By validating each and every message being consumed from Kafka, bad data is detected before it hits the business logic of a service and can’t contaminate downstream systems.

JSON schema validator libraries

Given the importance of validating JSON data against a JSON Schema, our first step to implementing a JSON serialiser for Creek was to determine which validator implementation to use, and there are many.

When our search for functional and performance comparisons of these different implementations drew a blank, we simply wrote our own to test JVM based implementations, and as we’re nice people we open sourced the code and published the results in a microsite.

The functional comparison is achieved by running each implementation through the standard set of test cases. This covers core required functionality and optional features.

The performance comparison is achieved by benchmarking each implementation using the Java Micro-benchmarking Harness.

The site auto-updates as new versions of the libraries under test are released, and we’re actively encouraging new validator implementations to be added to the test.

The site is linked to from the implementations page on the JSON Schema website.

Note: Project Bowtie is looking to provide functional comparison of all validator implementations, not just JVM based ones. Bowtie was unknown to us when we started writing our own comparison and, at the time of writing, doesn’t cover the optional functional tests.

Comparison conclusions

Feature comparison

The latest functional results can be viewed on the microsite.

The two graphs visualise the overall number of tests each implementation successfully handles in the draft versions it supports.

Optional validator functionality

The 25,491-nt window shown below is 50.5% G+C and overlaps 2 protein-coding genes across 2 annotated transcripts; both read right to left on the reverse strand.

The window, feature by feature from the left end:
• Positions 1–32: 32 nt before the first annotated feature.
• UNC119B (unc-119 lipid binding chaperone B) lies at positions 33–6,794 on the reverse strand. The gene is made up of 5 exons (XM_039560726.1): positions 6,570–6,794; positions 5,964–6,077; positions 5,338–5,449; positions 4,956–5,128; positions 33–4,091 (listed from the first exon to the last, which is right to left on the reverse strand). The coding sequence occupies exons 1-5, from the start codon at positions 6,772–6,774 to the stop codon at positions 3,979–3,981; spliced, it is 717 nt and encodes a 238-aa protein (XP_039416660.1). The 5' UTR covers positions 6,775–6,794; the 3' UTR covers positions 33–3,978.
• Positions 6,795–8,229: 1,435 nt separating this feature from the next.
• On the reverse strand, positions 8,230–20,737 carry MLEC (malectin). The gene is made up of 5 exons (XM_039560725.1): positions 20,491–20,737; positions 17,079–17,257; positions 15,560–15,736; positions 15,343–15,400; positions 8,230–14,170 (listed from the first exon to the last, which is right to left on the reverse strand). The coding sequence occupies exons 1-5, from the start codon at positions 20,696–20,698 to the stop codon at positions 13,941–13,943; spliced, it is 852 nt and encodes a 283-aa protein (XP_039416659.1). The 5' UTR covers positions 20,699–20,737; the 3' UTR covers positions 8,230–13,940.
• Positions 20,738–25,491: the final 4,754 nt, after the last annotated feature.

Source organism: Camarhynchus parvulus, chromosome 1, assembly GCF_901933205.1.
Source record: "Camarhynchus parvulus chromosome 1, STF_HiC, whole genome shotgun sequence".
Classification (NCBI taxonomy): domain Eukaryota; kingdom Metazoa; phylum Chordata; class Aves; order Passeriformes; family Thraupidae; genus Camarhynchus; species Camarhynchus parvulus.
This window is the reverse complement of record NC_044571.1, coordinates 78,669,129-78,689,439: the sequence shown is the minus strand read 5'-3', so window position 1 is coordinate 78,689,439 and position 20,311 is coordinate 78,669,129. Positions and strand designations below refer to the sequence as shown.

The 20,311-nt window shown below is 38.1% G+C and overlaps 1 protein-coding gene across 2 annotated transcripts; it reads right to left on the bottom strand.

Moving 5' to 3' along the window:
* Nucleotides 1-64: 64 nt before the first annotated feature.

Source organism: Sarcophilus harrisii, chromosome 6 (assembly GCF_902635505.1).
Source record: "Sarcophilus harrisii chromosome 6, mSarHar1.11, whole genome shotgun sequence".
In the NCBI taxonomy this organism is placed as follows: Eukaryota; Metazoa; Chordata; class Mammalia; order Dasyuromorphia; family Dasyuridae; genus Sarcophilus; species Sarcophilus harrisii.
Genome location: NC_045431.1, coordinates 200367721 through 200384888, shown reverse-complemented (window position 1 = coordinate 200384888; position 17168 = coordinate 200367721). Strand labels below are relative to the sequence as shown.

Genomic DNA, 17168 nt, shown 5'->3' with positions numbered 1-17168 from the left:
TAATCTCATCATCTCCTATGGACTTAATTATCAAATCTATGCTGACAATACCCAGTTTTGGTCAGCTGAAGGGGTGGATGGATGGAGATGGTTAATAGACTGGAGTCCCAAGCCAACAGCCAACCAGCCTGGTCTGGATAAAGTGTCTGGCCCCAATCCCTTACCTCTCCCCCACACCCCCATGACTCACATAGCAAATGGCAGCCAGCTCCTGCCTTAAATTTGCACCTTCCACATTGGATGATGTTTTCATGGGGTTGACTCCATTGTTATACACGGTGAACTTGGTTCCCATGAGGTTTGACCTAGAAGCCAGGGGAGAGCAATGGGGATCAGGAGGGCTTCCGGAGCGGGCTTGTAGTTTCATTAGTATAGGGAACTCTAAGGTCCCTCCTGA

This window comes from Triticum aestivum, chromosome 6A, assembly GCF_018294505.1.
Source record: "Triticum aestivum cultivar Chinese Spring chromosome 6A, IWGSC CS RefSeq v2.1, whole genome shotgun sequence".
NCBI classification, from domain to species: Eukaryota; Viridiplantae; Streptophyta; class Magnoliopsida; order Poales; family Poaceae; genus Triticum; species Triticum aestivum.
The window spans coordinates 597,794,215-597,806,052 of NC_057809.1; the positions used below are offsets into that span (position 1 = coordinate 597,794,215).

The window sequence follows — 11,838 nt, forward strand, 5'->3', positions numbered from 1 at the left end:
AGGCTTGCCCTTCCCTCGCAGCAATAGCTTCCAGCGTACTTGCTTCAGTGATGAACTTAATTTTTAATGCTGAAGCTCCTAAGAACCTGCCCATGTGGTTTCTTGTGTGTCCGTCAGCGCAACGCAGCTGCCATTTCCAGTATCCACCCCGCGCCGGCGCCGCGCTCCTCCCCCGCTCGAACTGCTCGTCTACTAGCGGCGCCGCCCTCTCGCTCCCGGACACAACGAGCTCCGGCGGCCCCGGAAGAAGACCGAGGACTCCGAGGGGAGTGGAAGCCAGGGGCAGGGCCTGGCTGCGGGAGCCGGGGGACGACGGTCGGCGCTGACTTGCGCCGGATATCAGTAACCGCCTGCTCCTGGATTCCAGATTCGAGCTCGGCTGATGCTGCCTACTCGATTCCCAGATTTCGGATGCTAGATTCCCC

Required validator functionality

At the time of writing, the top three implementations for required functionality are DevHarrel, Medeia and ScheamFriend.

  • DevHarrel only supports the latest two schema drafts, DRAFT_2020-12 and DRAFT_2019_09, and doesn’t score so well for optional features.
  • Medeia only supports older schema drafts, up to DRAFT_7.
  • SchemaFriend supports all versions of the JSON Schema and scores well in both required and optional functionality.

To our mind, SchemaFriend wins in the feature comparison.

Performance comparison

The latest performance results can be viewed on the microsite.

The performance comparison benchmarks two different use-cases.

  • The first validate benchmark runs each implementation the functional test suite.
  • The second serde benchmark runs each implementation through serialising a simple Java object to JSON and back, validating the JSON.

The graphs below capture the essence of the results, covering the latest and an older draft specification. More information is available on the microsite.

Validator performance DRAFT-2020-12
Validator performance DRAFT-7
Serde performance DRAFT-2020-12
Serde performance DRAFT-7

At the time of writing, benchmarking of older schema drafts highlighted Medeia and Everit as clear winners. For the more up-to-date schema drafts, Skema, DevHarrel and SchemaFriend lead the pack.

Interestingly, the general cost of validation seems to have increased as the JSON schema specification has evolved. This is likely due to more things being possible, but is a slightly worrying trend as it looks to have increased the cost even for the same simple use-case.

To our mind, for pure speed Medeia is hard to beat, and indeed we have used it successfully in previous companies. Unfortunately, it looks to be an inactive project and only supports up to DRAFT_7.

For newer draft versions, the winners would be Skema and DevHarrel and SchemaFriend


Hopefully this comparison is useful. The intended use-case will likely dictate which implementation(s) are suitable for you.

For its wide-ranging schema draft version support and being near the top in both functional and performance comparisons, SchemaFriend looks to be a great general-purpose validator library.

If your use-case requires ultimate speed, doesn’t require advanced features or support for the later draft specifications, and you’re happy with the maintenance risk associated with them, then either Medeia or Everit may be the implementation for you.

It’s worth pointing out that Confluent’s own JSON serde internally use Everit, which may mean they’ll be helping to support it going forward, and may mean this is the best choice for you if other parts of your system already use Confluent’s serialisers and hence compatability with Everit’s functionality is key.

Note: The author of this post and the repository is not affiliated with any of the implementations covered.